There have been limited reports of winter damage but if you do have some localized damage, there are reams of information on turf repair after the devastating spring of 2014 – see last spring’s Fifty Shades of Brown posting for more detailed information.

Do you have any spring start up tips or is there anything interesting happening in your corner of the turfgrass world? Click on the the “Leave a Comment” link below and let us know.

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Finally…..one comprehensive resource for turf IPM in Ontario, Integrated Pest Management for Turf, is now available.

pub 845 Integrated Pest Management for Turf has been designed as a field handbook for golf courses, lawn care and the parks sector. It contains well over 100 colour photos of turf diseases and insects. It is recommended study material for the IPM accreditation exam for the Golf Course IPM Accreditation Program which is required under The Pesticides Act and Regulation 63/09 and is administered by the IPM Council of Canada. It contains extensive information on the diseases, insects, and weeds that are found in turf in Ontario, including a turf disease identification key, turf disease time profile, turf scouting calendar, turf insect injury key and an example of a pest scouting sheet. This publication, along with Protection Guide for Turfgrass provides a complete reference package on turf IPM for Ontario.

This publication combines the former Diseases and Insects of Turfgrass in Ontario and Turf IPM Manual. It contains information on turfgrass soil management and fertilizer use, turfgrass species and water management for turf. The Protection Guide for Turfgrass can be downloaded from the OMAFRA website.

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The Golf Course Integrated Pest Management Accreditation Program Continuing Education Credits have been assigned to the 2015 Ontario Turfgrass Symposium speaker program. Details are available at http://www.turfsymposium.ca/.  There is still plenty of time to take advantage of the early bird registration fee which is available until Jan. 9, 2015.  Attending OTS is always a great reason to return to the University of Guelph, whether you are a Turf Managers’ Short Course graduate, a Turf Diploma graduate, a regular attendee of the Ontario Turfgrass Symposium or a newbie.

OTS 2015 brochure

OTS 2015 brochure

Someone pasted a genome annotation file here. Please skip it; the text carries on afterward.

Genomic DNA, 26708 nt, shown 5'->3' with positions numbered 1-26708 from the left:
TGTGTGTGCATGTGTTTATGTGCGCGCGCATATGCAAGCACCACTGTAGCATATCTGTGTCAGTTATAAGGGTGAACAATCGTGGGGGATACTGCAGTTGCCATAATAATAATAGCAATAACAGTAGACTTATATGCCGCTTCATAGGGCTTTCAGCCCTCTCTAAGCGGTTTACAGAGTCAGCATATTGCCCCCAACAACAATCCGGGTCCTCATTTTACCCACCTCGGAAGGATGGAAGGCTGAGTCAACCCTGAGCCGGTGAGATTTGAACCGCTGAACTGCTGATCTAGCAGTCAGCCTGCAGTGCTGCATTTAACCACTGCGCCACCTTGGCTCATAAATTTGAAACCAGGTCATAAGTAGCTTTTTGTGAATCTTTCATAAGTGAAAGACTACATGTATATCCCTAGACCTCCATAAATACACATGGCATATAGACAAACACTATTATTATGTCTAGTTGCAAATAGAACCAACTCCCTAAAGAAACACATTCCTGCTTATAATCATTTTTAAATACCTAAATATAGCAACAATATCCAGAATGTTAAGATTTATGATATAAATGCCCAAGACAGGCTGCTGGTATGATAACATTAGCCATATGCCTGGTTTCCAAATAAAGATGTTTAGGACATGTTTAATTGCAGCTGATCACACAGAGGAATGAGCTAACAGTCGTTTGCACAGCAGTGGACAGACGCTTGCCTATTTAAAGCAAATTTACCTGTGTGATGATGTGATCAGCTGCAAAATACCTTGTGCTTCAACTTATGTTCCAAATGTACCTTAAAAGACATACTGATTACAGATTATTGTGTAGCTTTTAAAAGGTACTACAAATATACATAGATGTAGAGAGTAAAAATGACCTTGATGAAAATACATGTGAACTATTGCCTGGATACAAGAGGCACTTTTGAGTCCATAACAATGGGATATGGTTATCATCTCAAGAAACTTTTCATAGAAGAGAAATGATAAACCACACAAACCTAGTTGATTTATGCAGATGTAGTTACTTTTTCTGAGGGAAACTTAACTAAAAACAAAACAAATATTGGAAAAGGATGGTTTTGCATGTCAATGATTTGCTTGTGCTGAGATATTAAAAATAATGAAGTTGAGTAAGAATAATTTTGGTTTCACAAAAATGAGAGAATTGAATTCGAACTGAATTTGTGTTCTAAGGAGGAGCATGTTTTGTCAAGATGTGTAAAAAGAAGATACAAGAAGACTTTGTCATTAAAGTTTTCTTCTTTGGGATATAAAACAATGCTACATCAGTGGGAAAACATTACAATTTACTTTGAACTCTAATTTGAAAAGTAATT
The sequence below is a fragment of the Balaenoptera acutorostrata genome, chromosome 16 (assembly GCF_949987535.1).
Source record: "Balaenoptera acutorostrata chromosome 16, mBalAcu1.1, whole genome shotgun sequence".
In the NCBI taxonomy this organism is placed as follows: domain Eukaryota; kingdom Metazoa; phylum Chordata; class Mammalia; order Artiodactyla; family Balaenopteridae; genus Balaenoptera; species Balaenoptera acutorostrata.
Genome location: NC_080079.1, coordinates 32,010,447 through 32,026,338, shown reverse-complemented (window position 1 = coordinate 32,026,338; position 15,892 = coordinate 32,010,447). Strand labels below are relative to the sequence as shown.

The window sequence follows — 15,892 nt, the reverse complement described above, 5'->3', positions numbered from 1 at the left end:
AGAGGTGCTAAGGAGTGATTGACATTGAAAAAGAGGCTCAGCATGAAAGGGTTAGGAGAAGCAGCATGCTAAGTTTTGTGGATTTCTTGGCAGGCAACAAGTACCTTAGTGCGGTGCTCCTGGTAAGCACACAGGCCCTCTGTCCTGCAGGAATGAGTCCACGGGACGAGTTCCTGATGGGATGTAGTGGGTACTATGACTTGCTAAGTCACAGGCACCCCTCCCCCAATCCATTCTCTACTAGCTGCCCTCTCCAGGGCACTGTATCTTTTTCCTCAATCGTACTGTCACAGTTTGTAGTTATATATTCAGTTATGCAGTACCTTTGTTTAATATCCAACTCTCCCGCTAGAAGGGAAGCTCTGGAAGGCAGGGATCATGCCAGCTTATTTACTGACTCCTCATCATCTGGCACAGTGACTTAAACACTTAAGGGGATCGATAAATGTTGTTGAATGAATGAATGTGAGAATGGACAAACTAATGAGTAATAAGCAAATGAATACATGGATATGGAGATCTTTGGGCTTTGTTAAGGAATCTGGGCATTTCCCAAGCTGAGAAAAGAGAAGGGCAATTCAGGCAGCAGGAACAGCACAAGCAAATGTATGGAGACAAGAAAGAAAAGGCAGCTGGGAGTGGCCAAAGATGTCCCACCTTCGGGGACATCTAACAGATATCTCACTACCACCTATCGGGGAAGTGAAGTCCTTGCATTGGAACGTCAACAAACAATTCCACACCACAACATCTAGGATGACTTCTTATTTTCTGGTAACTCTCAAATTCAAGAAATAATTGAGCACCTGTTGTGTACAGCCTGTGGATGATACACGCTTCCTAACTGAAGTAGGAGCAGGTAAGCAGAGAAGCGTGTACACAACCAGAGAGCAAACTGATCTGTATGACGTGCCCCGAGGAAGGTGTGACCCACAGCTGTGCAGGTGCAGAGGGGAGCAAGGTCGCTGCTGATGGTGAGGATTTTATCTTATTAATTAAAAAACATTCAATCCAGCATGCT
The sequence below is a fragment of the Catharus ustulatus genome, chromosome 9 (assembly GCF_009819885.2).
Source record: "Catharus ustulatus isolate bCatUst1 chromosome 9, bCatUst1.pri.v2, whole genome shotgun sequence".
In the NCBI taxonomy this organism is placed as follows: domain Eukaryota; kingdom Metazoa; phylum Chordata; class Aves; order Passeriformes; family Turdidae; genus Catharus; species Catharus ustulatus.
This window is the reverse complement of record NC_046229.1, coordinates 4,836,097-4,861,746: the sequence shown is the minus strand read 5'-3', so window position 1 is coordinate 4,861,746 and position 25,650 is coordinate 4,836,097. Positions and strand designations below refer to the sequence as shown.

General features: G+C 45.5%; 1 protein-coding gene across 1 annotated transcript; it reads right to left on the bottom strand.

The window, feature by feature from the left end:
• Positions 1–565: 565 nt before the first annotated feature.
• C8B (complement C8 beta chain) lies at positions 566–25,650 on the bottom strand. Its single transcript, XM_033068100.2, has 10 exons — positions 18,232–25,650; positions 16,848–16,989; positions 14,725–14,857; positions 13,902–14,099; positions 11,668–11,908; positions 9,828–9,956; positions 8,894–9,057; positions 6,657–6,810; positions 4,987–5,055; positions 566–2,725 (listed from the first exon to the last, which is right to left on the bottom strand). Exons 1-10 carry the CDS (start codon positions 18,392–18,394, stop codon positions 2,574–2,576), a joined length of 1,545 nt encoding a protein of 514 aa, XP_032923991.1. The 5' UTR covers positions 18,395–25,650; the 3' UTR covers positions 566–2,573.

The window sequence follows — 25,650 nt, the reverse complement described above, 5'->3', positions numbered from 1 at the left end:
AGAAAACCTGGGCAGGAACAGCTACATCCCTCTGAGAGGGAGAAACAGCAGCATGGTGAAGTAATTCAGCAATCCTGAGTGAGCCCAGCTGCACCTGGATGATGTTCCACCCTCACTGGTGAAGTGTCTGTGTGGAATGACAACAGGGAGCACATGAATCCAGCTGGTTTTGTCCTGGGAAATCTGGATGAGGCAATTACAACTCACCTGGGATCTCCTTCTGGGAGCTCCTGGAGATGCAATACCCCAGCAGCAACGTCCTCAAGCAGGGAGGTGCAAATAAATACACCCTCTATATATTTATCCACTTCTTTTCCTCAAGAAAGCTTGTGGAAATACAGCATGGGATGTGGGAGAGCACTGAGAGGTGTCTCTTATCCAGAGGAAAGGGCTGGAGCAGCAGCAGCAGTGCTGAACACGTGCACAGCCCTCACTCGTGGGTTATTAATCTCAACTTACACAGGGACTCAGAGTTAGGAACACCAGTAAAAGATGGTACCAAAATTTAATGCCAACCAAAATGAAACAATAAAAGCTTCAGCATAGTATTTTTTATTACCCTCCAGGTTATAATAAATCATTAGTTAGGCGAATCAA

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golf green covered in snow

Does your turf look like this?

A turf field sprayer

Do you still need to use this?

7 day forecast for Guelph, ON

7 day forecast for Guelph, ON

As you can see by the 7 day forecast for Guelph, you are in luck. There is a narrow window coming up this weekend and early next week when you will have a chance to apply your preventative snow mould applications. In most years, the last two weeks of November is usually the ideal time to apply snow mould control. This year many superintendents almost got caught out. In fact, Dr. Tom Hsiang has yet to apply fungicide to his snow mould research trials. I bet I know what he will be doing this weekend. The goal is to wait as long as possible in the late fall before applying preventative snow mould applications. This is because heavy rainfall after a snow mould application may wash the fungicide off the turf or make it less effective. The truth is that many of the fungicides now have ingredients in them that make them more rainfast so a torrential rain after a snow mould application is not the end of the world. The other reason for trying to wait as long as possible is that there is some information that shows microbial degradation of fungicides if they are applied to early for snow mould protection. Be that as it may, there is still a narrow window in which to apply snow mould protection, so if you are one of the superintendents that hasn’t applied yet, I can bet I know what you will be doing this weekend.

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small patches of yellow to orange discoloured turf on a putting green

anthracnose basal rot on putting surface

This one caught me by surprise. Anthracnose basal rot is a disease that is usually stress induced. I am pretty sure this summer that turf stress has been minimal. That being said, the disease has developed on an area that is compacted and poorly drained. The onset was after the weekend of high humidity, overcast, misty weather followed by the hottest day this summer. Today ET rates are through the roof. The USGA in their Turfgrass and Environmental Research Online have published an article by Drs. Murphy and Clarke as well as Schmid, Hempfling and Wang on BMP’s for anthracnose disease on annual bluegrass putting greens.

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grass blades with yellow spots full of spores

Rust symptoms on individual blades of grass

Rust symptoms on a soccer field with brown grass and dead leaf blades

Rust symptoms on a soccer field

We have visited a dozen sports fields this week and what have we found…….rust and lots of it. On some fields the damage is causing the loss of turf blades. The crowns are probably ok, but the overall appearance says dead grass. Rust is also a problem on home lawns and golf course roughs. Initial infection of rust requires low light and moisture on leaf surfaces and mild temperatures (22C). Again, that sounds like most of the summer weather of 2014. After infection, if we get some warm dry sunny weather the rust will develop very rapidly. Turf that is growing slowly because of poor fertility, drought or any other type is stress is most susceptible. A shot of nitrogen will probably help immensely if rust is a problem as will increased mowing frequency.